Another player back in their rightful position and schooling it was Catley. Our freshly anointed vice-captain, is the key to this side both on the attack and in defence. Catley’s ability to whip in a threatening cross is better than Mars Bars, and created the opportunity of the first goal for Gielnik. The left back put in a ball on a spoon, had everyone on the front post attacking. With other ideas, the ball sailed past Kerr and co on the front post to land squarely at Gielnik’s feet, whose technique is that of an ice dancer doing those impressive in-the-air spins. Bottom far corner to bring the Matildas ahead before the end of the first half. Well deserved for the forward, who looked a real threat down the flank.
Wholesale changes made on the hour mark, whilst could’ve caused some havoc, was a masterstroke. Not only were key players given some time to put up their heels, but others who haven’t been spotted in a gold and green shirt in yonks had their opportunity to stake their claim in the squad in front of their home crowd. The substitutes didn’t disappoint. All will be causing Milicic a headache right now.
It was Raso who rightfully so should be taking up the back page of any newspaper with her substitution performance. Any time the ball was forward, even when the opportunity was dead, Raso turned on the jets and looked threatening. How any defence can contain her would also probably know the answer to avoiding grabbing anything down the lolly aisle at the shops. Not only did Raso bring pace, it was pure skill that saw her finish and double the Matildas lead. Finding the right run to be fed the ball in a one on one situation with a Kiwi centreback, Raso dribbles a bit, drops the shoulder, completely baffles her defender to create the space and take the punt. Said punt was hit bottom corner, crisp into the back of the net.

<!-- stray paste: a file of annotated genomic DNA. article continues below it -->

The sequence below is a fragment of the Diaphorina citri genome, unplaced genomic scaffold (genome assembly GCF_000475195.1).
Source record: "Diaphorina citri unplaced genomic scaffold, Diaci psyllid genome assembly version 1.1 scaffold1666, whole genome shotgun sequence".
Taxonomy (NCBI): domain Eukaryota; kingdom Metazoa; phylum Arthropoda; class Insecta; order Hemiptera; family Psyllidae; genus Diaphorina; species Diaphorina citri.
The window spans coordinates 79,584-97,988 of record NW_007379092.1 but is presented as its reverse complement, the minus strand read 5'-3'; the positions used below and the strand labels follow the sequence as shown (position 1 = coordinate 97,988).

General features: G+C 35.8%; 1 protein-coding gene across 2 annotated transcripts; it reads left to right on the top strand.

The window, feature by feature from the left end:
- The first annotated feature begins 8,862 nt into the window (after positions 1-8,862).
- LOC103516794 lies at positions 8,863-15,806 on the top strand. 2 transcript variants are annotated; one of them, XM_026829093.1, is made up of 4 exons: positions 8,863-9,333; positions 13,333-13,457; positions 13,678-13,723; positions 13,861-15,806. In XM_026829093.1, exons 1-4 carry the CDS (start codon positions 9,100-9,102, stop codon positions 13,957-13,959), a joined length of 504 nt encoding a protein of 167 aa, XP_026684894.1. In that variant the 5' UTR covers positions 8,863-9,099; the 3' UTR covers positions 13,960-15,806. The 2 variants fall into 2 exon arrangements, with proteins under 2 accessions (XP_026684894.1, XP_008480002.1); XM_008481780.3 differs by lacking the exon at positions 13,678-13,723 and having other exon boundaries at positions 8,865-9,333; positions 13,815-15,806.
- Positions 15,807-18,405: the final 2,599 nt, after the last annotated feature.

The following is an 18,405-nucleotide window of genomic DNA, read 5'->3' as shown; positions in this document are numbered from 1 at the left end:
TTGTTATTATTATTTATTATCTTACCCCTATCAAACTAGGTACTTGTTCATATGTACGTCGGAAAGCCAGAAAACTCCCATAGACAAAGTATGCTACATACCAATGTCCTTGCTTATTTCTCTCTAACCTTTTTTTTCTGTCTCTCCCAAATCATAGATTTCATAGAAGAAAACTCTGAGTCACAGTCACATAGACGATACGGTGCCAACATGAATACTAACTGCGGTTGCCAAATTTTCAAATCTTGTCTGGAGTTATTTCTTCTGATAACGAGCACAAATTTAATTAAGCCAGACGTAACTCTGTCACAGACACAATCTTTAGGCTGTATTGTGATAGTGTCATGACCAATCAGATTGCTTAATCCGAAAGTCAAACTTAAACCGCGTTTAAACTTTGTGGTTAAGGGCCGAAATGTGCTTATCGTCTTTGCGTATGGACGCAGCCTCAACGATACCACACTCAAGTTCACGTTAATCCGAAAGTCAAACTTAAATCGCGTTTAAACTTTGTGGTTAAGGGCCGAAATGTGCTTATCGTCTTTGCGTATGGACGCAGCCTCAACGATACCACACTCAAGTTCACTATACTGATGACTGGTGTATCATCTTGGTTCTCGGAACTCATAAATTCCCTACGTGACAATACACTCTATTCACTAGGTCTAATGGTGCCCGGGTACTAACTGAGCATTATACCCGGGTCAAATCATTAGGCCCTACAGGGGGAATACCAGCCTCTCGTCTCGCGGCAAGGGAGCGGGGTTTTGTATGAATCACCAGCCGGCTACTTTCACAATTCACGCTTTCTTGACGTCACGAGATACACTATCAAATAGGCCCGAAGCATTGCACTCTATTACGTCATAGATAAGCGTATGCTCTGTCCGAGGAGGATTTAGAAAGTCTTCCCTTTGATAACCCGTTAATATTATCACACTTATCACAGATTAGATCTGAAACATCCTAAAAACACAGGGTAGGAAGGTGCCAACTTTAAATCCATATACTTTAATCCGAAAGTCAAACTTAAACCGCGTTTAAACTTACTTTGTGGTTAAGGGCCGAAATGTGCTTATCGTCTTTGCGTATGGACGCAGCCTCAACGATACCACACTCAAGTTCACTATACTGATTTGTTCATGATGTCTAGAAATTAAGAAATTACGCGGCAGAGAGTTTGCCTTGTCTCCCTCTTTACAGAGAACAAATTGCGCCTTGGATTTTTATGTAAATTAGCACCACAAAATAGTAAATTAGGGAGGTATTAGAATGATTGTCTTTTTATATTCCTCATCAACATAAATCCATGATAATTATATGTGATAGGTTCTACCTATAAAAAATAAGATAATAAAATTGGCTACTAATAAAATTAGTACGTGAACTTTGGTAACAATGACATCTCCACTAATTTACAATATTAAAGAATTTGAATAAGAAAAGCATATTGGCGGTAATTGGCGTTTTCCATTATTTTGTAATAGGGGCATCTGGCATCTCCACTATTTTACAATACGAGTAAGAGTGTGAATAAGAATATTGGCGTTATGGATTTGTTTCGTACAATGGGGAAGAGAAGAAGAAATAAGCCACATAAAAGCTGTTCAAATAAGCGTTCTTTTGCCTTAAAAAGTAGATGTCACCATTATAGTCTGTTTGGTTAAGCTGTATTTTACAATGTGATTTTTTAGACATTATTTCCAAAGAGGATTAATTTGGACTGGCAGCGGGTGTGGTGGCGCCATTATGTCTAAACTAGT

Ribbons, you’ve got my heart.
I’ve still got some concerns with our defence. Particularly when we play with a high line and expect a master, last ditch challenge to deal with any counter situations. Could the Matildas play with a slightly more conservative midfield to adjust to games we’ve got to hunker down the hatches a bit? Or to even delay the quick transitions of the opposition? I’m unsure, it’s obviously yet to be tested under this administration. Perhaps this is where we miss Gorry in the midfield winning challenges. Either way, how our defence deals with keeping sides at bay off the counter attack is something we can look at right now, and apart from playing an offside trap reasonably well, we didn’t look super on top of dealing with these threats without professional fouls. Sure, it’s pretty hard to tell from a game where the Matildas were on the front foot and New Zealand had scant chances. However, the one time Gregorius wasn’t offside, she had a goalscoring opportunity, only missing due to her technique not due to any applied defensive pressure. I could be wrong, we could go through the next ten games without conceding. But it’s something to think about.
Anyway, I’m off to find some sleep. I’ve got the delightful play of South Korea v Argentina to catch up on too. So catch you sometime after the Matildas Sunday match, where we take on South Korea. It’s going to be a baller.